Of all the skills we encourage our children to develop, social intelligence may be the most essential for predicting a fulfilling, successful life. Social intelligence is the ability to effectively negotiate interpersonal interactions and complex social environments. It involves effective communication skills, the ability to read non-verbal cues into how other people are feeling and virtues such as empathy and consideration.
Children learn appropriate behaviors by emulating adults. The easiest way to help your child learn qualities such as patience, forgiveness, compassion, generosity, and gentleness is to model these qualities in your day-to-day interactions with other people and with your children.
Preschoolers are social creatures, generally very interested in other and quick to notice and adopt social norms. They're becoming more able to control themselves, and more able to verbalize their feelings, opening up a host of options beyond for communicating and problem solving. The preschool years are a perfect opportunity to teach social habits and skills that will help them throughout their lifetime. If you would like to read a fascinating article that was recently in the New York Times about how work places are really just like preschool, click here.
It is completely natural for preschoolers to experience conflicts. Children this age usually want to have things go their way and yet have other children to play with. The ability to negotiate and compromise is honed through the conflicts that arise between toddlers. Be close by but do not intervene in a conflict until you feel that you absolutely need to. Even when you do intervene, make sure that instead of simply telling everyone what they should do, you help them empathize with each other and understand why they should behave in a particular way.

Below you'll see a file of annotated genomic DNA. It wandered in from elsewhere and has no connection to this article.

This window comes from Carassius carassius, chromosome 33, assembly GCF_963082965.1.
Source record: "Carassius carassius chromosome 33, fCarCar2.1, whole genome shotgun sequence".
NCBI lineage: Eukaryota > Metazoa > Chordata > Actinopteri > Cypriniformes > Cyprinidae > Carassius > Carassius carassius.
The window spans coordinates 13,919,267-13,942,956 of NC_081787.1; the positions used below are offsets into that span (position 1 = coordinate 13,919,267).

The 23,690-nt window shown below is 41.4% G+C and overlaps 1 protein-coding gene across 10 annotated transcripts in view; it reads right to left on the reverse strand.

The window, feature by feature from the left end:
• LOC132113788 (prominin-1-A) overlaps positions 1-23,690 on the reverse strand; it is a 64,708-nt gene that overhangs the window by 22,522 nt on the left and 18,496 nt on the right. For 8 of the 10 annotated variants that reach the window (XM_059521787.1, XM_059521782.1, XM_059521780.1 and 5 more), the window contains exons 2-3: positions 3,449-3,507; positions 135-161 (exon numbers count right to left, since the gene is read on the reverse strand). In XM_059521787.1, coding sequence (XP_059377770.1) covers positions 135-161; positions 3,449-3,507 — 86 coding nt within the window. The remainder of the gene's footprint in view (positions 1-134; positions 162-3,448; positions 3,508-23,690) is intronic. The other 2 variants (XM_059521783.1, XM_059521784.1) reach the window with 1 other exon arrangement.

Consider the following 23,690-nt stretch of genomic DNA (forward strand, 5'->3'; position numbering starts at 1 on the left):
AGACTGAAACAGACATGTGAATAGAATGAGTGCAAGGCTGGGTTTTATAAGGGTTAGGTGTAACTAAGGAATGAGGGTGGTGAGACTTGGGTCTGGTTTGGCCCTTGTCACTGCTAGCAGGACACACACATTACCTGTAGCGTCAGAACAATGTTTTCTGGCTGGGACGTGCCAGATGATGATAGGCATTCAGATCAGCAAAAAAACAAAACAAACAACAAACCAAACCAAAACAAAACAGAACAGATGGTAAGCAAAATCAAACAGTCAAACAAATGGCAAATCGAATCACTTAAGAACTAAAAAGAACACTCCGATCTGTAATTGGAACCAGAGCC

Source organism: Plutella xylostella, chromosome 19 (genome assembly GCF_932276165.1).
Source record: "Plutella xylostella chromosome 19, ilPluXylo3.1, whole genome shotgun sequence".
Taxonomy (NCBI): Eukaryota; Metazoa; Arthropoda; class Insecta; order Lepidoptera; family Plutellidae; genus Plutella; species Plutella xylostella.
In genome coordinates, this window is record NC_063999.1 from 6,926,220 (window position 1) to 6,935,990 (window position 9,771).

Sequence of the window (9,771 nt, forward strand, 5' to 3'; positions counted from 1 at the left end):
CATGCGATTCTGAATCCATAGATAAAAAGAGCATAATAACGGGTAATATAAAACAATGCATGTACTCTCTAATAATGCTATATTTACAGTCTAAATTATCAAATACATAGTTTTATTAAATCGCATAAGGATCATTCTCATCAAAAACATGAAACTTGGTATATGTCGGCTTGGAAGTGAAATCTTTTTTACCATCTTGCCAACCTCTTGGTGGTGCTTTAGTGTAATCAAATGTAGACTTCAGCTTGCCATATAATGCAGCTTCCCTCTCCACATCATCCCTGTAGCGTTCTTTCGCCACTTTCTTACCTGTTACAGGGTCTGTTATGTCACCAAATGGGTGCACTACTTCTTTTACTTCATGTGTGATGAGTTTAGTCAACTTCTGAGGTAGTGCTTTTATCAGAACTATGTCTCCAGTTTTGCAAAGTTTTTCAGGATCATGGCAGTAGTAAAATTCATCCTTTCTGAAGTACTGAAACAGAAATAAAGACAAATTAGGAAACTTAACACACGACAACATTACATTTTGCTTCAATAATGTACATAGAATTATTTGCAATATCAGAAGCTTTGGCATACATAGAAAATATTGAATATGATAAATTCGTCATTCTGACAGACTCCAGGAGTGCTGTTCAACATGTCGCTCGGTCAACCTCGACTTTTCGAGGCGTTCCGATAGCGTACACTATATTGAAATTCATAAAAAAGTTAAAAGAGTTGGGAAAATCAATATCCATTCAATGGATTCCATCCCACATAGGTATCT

Some ways you can support the development of social intelligence in your child include:
Support their friendships. Honor and reinforce your child's developing friendships. Talk about them, remember them, create opportunities to play. Remember that children get aggravated with each other, just as adults do. It doesn't mean the end of a friendship, necessarily, just that they need help to work through the issues that come up.
Model respectful relating. Remember that your child will treat others as you treat her. Show your child respect, be tactful in the ways you talk to your child about how they are treating others, and help them work out difficulties when they play together.
Teach your child that people are important. Teach your child consideration for others. Model it for him early on, praise it, help him brainstorm to solve peer problems, and don't let your child intentionally or unintentionally disrespect another person.
Teach kids to express their needs and wants without attacking the other person. For instance:
"I don't like it when you push in front of me like that" instead of "You're mean!"
"I need a turn, too!" instead of "You're not letting me have the ball."
Help your child learn how to repair rifts in relationships. When we think about repairing relationships, we usually focus on apologizing. Giving children a chance to cool down first always works better and then ask them 'How can you fix it?'. Be sure to model apologies to your children and scaffold this process for them.
Remember, that teaching and modeling social skills is a process that takes time and patience. Stick to it - we promise you will see the results.
At BCD we make a positive school environment a big priority. From excellence in faculty to enthusiasm from parents to attention to physical setting and more, our efforts to develop Bulldog spirit are intentional and strong. But why does it matter?
Creating a sense of community is one of the most important things we can do to help our students learn. But, it’s hard to measure. As schools turn to the analytics and hard data of the business world to evaluate performance, standardized test scores and 3rd party rankings are becoming the balance sheets of education used to quantify school success, teacher effectiveness, and student achievement. Lost in this analysis is “the margin of the heart,” the often unquantifiable curriculum of community – the good stuff that enriches humankind.